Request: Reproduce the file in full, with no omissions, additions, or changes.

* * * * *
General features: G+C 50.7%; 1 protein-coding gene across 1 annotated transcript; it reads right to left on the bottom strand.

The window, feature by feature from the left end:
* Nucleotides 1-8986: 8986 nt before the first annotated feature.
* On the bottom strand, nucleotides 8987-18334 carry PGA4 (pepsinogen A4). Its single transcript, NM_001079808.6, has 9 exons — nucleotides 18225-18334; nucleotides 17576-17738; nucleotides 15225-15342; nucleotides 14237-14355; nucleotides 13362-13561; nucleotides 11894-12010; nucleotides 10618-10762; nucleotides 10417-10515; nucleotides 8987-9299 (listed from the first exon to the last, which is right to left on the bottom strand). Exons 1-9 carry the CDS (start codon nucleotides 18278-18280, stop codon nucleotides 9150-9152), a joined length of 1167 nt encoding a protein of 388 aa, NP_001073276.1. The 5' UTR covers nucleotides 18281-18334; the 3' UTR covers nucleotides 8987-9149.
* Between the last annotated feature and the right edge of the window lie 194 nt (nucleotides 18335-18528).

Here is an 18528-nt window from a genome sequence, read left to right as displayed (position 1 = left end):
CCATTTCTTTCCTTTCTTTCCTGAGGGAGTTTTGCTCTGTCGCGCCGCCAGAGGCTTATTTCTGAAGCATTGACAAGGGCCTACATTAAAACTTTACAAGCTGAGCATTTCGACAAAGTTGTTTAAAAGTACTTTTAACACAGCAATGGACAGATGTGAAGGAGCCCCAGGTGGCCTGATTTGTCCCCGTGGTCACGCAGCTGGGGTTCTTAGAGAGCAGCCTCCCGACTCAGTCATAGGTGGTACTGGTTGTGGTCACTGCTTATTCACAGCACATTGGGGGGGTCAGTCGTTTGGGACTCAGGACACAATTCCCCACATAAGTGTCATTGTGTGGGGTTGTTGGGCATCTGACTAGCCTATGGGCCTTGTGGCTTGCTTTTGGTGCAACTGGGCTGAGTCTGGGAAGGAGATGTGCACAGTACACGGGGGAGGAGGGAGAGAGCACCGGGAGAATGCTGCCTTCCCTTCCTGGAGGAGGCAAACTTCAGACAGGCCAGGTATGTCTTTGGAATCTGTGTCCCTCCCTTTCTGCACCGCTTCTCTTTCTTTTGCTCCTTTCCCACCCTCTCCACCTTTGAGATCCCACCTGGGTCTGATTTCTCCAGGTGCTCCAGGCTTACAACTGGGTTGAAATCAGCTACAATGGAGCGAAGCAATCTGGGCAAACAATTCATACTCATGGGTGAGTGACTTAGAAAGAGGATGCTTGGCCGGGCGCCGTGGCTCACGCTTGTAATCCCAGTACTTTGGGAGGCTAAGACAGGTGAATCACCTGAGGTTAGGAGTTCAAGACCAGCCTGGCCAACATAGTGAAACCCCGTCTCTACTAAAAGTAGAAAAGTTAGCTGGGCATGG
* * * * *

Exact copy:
General features: G+C 50.7%; 1 protein-coding gene across 1 annotated transcript; it reads right to left on the bottom strand.

The window, feature by feature from the left end:
* Nucleotides 1-8986: 8986 nt before the first annotated feature.
* On the bottom strand, nucleotides 8987-18334 carry PGA4 (pepsinogen A4). Its single transcript, NM_001079808.6, has 9 exons — nucleotides 18225-18334; nucleotides 17576-17738; nucleotides 15225-15342; nucleotides 14237-14355; nucleotides 13362-13561; nucleotides 11894-12010; nucleotides 10618-10762; nucleotides 10417-10515; nucleotides 8987-9299 (listed from the first exon to the last, which is right to left on the bottom strand). Exons 1-9 carry the CDS (start codon nucleotides 18278-18280, stop codon nucleotides 9150-9152), a joined length of 1167 nt encoding a protein of 388 aa, NP_001073276.1. The 5' UTR covers nucleotides 18281-18334; the 3' UTR covers nucleotides 8987-9149.
* Between the last annotated feature and the right edge of the window lie 194 nt (nucleotides 18335-18528).

Here is an 18528-nt window from a genome sequence, read left to right as displayed (position 1 = left end):
CCATTTCTTTCCTTTCTTTCCTGAGGGAGTTTTGCTCTGTCGCGCCGCCAGAGGCTTATTTCTGAAGCATTGACAAGGGCCTACATTAAAACTTTACAAGCTGAGCATTTCGACAAAGTTGTTTAAAAGTACTTTTAACACAGCAATGGACAGATGTGAAGGAGCCCCAGGTGGCCTGATTTGTCCCCGTGGTCACGCAGCTGGGGTTCTTAGAGAGCAGCCTCCCGACTCAGTCATAGGTGGTACTGGTTGTGGTCACTGCTTATTCACAGCACATTGGGGGGGTCAGTCGTTTGGGACTCAGGACACAATTCCCCACATAAGTGTCATTGTGTGGGGTTGTTGGGCATCTGACTAGCCTATGGGCCTTGTGGCTTGCTTTTGGTGCAACTGGGCTGAGTCTGGGAAGGAGATGTGCACAGTACACGGGGGAGGAGGGAGAGAGCACCGGGAGAATGCTGCCTTCCCTTCCTGGAGGAGGCAAACTTCAGACAGGCCAGGTATGTCTTTGGAATCTGTGTCCCTCCCTTTCTGCACCGCTTCTCTTTCTTTTGCTCCTTTCCCACCCTCTCCACCTTTGAGATCCCACCTGGGTCTGATTTCTCCAGGTGCTCCAGGCTTACAACTGGGTTGAAATCAGCTACAATGGAGCGAAGCAATCTGGGCAAACAATTCATACTCATGGGTGAGTGACTTAGAAAGAGGATGCTTGGCCGGGCGCCGTGGCTCACGCTTGTAATCCCAGTACTTTGGGAGGCTAAGACAGGTGAATCACCTGAGGTTAGGAGTTCAAGACCAGCCTGGCCAACATAGTGAAACCCCGTCTCTACTAAAAGTAGAAAAGTTAGCTGGGCATGG